City centre loses 3,500 jobs over five-year period

Cork city centre has lost more than 3,500 jobs in the last five years to out-of-city locations, a report has found.

While overall employment in Cork City has dropped 2%, the core city centre experienced a massive 13% drop — from 27,696 employees in 2006 to 24,092 last year.

And the city centre is struggling in a range of areas, where employment in the professional services sector dropped 2%, from 27% to 25%; by 2% in the accommodation and food services sectors; and by 1% in retail.

The loss from the core of major businesses including Siemens, Beamish & Crawford, McKechnie, which relocated to Little Island, the Revenue Commissioners, which relocated to Blackpool, and MCM Security, which also relocated to Blackpool, contributed to the decline, as did jobs cuts at Cork City Council and the Mercy University Hospital.

Retail employment across the city dropped from 16% in 2006 to 14% last year.

However, the manufacturing sector’s share of employment increased from 9% to 13%, largely due to the creation of jobs in technology and IT companies like Apple and Blizzard.

The figures are contained in the Cork City Employment and Land Use Survey 2011, prepared by the city council’s Strategic Planning and Economic Development Directorate.

It shows that in 2006, 38% of Cork City employment was contained within the city centre area. That figure has dropped to 34% — the equivalent of 3,500 jobs.

The flight of jobs was fuelled by the construction of office complexes in places like Mahon and Blackrock, the report said. They offer businesses medium to large floor plates, which allow flexibility in expansion and operational costs, the provision of onsite parking and perceived easier access, as well as lower rates and rents.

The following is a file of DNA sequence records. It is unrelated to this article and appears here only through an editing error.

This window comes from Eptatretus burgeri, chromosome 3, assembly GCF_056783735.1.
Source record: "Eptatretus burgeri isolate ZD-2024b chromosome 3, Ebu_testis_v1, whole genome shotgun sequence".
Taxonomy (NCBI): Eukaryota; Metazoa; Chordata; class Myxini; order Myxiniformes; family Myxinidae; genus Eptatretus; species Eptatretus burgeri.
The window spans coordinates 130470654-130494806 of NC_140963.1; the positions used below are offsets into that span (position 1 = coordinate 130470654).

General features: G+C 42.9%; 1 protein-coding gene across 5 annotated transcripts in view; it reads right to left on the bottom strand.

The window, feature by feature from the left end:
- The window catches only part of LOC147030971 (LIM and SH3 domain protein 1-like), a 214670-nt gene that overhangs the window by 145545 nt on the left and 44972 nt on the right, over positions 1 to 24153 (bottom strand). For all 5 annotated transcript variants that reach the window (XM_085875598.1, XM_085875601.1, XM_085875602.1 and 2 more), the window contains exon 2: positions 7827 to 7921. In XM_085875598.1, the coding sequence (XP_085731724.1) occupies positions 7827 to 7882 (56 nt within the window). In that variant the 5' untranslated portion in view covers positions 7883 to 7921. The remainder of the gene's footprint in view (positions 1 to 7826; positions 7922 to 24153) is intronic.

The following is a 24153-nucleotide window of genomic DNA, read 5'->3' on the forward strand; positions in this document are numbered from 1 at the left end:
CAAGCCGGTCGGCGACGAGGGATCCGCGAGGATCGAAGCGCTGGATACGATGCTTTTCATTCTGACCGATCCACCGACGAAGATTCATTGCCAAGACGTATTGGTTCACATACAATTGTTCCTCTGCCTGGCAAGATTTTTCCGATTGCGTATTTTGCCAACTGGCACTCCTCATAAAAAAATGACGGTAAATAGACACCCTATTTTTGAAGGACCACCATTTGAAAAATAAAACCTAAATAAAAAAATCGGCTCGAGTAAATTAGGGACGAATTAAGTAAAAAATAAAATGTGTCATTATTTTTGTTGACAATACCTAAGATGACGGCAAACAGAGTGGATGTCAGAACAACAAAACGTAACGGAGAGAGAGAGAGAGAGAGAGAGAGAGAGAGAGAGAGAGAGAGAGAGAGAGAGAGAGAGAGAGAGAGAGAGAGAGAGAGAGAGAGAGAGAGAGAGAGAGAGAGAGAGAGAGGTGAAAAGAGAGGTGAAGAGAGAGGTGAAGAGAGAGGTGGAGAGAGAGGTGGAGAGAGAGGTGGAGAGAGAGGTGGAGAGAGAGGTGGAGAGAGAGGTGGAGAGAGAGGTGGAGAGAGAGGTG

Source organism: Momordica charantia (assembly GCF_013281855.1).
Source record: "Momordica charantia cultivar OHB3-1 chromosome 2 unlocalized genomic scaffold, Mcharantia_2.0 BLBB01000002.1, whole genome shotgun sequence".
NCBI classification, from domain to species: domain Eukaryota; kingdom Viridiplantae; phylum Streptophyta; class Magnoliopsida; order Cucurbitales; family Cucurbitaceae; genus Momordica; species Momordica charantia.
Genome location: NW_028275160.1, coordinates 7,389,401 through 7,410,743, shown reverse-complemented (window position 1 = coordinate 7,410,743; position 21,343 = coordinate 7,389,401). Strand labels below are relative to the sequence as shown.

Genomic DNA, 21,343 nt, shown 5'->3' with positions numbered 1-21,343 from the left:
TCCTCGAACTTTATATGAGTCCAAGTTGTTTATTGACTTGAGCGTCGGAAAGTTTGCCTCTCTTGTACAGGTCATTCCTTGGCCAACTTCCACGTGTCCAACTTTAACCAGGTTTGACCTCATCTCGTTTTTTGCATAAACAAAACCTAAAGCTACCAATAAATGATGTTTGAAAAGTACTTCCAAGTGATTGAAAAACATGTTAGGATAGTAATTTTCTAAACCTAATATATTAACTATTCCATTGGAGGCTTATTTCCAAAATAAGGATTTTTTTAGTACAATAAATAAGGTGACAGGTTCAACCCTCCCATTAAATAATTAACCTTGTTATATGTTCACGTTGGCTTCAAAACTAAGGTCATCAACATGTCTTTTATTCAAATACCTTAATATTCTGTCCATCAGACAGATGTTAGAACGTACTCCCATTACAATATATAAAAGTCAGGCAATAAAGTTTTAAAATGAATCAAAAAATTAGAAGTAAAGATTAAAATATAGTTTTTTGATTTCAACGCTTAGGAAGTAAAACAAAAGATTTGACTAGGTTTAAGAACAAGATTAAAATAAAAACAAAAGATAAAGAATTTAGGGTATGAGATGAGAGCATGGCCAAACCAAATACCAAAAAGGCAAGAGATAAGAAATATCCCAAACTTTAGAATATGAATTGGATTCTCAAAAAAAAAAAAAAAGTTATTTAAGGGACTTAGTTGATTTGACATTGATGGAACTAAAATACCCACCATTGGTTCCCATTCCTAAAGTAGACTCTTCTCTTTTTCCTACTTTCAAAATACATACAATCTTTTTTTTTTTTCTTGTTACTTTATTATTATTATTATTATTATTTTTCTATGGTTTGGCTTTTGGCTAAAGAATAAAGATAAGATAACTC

“There has been significant development in the city centre in recent years in terms of retail development between the construction of Opera Lane and Half Moon St which would have added to the retail activity of the city centre,” the report states.

“However, this was not sufficient to replace losses in other retail businesses.”

Employment in the north-east of the city increased by 2% as businesses relocated to retail and office parks in Blackpool.

But while retail employment has dropped, it has been offset by growth in other areas, mostly in IT.

The north-west of the city’s share of employment rose by 2%, due mainly to job creation at Apple, the report found.

The report also found:

* The south centre area saw a 19% fall in employment due in part to job cuts at Musgrave Retail Partners and Help Industries, and the closure of several smaller businesses around the Vicars Rd and Tramore Rd areas;

* There was a 24% growth in employment in the north-west sector, from 1,137 to 4,749 jobs, due mainly to growth at Apple’s European headquarters;

* There was a 7% growth in the north-east sector, due to the relocation of Revenue and MCM Security from the city centre, and the relocation of Marriott Global Reservations from Britain, as well as growth at gaming giant Blizzard;

* Growth in the south-west was due to expansion at Boston Scientific and Abtran, and the transfer of services from the former Erinville maternity hospital to CUH;

* The increase in the south-east sector was smaller than expected. The closure of Motorola, with the loss of 400 jobs, and job cuts at St Finbarr’s Hospital, affected growth rates.

Key issues

* Almost 900 business owners in Cork city responded to the survey.

* 63% said accessibility was a major issue. Suggestions include free or reduced car parking, more park and ride facilities, and improved public transport and cycling facilities.

* 14% said commercial rates should be reduced.

* 7% expressed concerns about graffiti, begging, and street drinking.

* 5% said dereliction and vacancy problems need to be addressed.

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